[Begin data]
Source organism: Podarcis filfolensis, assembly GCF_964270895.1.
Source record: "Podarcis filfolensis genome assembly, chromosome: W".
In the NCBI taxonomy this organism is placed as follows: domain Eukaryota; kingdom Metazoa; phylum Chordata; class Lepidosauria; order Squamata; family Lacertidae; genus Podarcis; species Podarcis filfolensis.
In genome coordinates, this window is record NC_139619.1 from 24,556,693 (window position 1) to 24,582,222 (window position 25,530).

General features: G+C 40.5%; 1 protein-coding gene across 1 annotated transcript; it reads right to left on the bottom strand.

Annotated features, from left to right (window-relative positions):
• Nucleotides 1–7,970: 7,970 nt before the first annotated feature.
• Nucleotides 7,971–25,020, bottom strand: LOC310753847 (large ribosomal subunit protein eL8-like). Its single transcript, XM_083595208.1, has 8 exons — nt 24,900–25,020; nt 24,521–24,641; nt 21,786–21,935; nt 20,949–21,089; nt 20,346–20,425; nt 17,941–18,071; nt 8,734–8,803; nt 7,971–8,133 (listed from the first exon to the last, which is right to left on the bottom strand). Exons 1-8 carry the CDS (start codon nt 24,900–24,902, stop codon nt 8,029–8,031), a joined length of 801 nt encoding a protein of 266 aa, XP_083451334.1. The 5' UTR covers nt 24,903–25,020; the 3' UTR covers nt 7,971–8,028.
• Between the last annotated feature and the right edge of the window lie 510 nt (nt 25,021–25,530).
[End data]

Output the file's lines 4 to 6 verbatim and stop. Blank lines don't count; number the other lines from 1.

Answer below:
In genome coordinates, this window is record NC_139619.1 from 24,556,693 (window position 1) to 24,582,222 (window position 25,530).

General features: G+C 40.5%; 1 protein-coding gene across 1 annotated transcript; it reads right to left on the bottom strand.

Annotated features, from left to right (window-relative positions):